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MIT Drops Faculty Diversity Statement Requirement

The Massachusetts Institute of Technology (MIT) has become the first elite university to ban diversity statements for faculty hiring.

In practice, this means prospective faculty will no longer be required to submit a document detailing how they intend to contribute to the university’s dedication to diversity, equity, and inclusion.

“We can build an inclusive environment in many ways, but compelled statements impinge on freedom of expression, and they don’t work,” MIT President Sally Kornbluth says in a statement.

A COMMON REQUIREMENT

Since the late 2010s, diversity statements have been common practice at many leading institutions, including MIT, Brandeis University, Princeton University, and the University of Pennsylvania.

At MIT, prospective faculty were offered instructions that outline an overview of the statements, which it said should meet the following criteria:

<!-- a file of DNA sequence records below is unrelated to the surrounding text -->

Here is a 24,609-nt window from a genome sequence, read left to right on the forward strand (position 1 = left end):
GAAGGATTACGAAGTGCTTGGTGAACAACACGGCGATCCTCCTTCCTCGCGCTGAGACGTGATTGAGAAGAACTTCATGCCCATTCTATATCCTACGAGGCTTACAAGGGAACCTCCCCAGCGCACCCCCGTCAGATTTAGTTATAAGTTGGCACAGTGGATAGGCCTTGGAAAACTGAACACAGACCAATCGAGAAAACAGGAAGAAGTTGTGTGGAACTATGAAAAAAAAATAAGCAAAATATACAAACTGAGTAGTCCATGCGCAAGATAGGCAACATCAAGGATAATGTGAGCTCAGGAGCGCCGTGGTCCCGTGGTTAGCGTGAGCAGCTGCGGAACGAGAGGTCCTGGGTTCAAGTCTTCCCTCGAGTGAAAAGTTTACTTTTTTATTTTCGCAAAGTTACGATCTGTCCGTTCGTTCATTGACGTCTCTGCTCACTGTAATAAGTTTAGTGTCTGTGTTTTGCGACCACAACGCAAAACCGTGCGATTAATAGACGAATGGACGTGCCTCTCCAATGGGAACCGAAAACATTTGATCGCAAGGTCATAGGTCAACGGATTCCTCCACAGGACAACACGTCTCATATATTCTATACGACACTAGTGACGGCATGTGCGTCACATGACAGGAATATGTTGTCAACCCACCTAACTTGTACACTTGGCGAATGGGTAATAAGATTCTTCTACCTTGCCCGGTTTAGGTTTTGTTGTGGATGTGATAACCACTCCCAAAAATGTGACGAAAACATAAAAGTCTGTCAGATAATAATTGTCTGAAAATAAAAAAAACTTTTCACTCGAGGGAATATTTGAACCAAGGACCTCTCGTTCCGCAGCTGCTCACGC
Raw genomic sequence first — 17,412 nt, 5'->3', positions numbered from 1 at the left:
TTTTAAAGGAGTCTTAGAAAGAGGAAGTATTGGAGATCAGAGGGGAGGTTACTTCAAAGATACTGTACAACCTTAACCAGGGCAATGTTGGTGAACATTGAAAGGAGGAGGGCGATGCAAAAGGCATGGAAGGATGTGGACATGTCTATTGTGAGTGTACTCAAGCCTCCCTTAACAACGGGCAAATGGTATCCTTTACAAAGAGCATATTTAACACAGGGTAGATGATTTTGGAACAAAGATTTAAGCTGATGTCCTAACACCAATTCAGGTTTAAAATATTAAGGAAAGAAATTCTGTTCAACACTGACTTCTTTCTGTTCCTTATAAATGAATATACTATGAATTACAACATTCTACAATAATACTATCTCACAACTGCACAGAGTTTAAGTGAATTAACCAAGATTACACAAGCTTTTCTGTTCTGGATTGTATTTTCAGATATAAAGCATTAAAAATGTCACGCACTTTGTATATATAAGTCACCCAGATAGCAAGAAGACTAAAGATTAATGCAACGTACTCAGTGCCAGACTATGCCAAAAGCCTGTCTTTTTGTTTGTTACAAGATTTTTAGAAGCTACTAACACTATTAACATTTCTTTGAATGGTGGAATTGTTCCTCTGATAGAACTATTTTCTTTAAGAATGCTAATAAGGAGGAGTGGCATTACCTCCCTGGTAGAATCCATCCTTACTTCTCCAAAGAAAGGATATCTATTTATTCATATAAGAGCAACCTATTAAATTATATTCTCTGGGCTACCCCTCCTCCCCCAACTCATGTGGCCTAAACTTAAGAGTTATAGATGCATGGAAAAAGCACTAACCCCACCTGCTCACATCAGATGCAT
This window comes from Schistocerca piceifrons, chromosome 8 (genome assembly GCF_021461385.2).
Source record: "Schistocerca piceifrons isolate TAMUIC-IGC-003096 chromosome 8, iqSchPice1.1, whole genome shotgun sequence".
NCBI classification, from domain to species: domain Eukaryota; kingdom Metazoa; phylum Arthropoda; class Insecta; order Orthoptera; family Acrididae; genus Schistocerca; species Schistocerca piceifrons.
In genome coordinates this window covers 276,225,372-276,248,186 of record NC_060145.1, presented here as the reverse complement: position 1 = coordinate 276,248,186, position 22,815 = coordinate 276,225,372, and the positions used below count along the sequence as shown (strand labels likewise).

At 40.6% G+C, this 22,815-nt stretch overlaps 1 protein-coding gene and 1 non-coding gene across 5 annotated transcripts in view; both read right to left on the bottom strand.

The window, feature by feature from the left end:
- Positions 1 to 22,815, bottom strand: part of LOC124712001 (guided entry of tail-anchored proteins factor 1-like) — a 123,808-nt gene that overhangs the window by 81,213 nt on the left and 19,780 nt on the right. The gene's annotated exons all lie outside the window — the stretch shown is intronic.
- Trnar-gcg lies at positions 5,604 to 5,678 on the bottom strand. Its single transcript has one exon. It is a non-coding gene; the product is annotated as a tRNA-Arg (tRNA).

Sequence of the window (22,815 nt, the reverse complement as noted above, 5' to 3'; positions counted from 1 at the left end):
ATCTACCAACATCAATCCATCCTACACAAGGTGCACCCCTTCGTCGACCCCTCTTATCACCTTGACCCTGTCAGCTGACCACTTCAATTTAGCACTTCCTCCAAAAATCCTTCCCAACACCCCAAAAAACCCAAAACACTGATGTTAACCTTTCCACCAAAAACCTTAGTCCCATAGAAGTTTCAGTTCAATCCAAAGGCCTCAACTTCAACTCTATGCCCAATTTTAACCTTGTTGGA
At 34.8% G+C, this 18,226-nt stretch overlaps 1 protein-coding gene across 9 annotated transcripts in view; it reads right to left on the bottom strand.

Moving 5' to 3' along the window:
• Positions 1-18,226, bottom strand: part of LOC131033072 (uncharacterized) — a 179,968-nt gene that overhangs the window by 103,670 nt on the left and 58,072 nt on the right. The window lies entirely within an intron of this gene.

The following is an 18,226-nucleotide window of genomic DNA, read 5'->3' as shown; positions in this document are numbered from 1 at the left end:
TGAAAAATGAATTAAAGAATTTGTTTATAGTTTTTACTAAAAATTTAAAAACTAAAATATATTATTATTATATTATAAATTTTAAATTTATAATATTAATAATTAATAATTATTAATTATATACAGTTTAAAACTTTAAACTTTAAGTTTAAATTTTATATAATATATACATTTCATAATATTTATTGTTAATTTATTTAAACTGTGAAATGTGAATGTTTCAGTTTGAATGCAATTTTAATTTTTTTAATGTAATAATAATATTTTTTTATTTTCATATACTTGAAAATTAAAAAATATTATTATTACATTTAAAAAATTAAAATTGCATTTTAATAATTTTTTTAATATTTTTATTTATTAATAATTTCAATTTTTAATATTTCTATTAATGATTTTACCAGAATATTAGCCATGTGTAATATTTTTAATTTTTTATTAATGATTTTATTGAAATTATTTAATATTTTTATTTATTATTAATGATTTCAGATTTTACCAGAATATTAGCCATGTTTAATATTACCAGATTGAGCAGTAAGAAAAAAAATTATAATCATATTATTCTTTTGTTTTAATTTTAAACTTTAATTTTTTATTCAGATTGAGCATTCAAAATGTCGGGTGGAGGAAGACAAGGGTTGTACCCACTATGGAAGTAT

• Demonstrates knowledge of challenges related to diversity, equity, and inclusion (DEI).
  • Outlines your track record of working with diverse groups of people and advancing DEI.
  • Concretely discusses what you will do as a faculty member to actively encourage DEI and belonging within your group, department, and community.
  • Follows the instructions provided with the job posting (if applicable).

Prior to MIT, bans on diversity statements were exclusive to only conservative states such as Florida, Texas, and Utah. Critics of faculty diversity statements argue that the statements are ideological viewpoint tests for incoming professors.

“My goals are to tap into the full scope of human talent, to bring the very best to MIT, and to make sure they thrive once here,” MIT President Kornbluth says.

Sources: UnHerd, wbur

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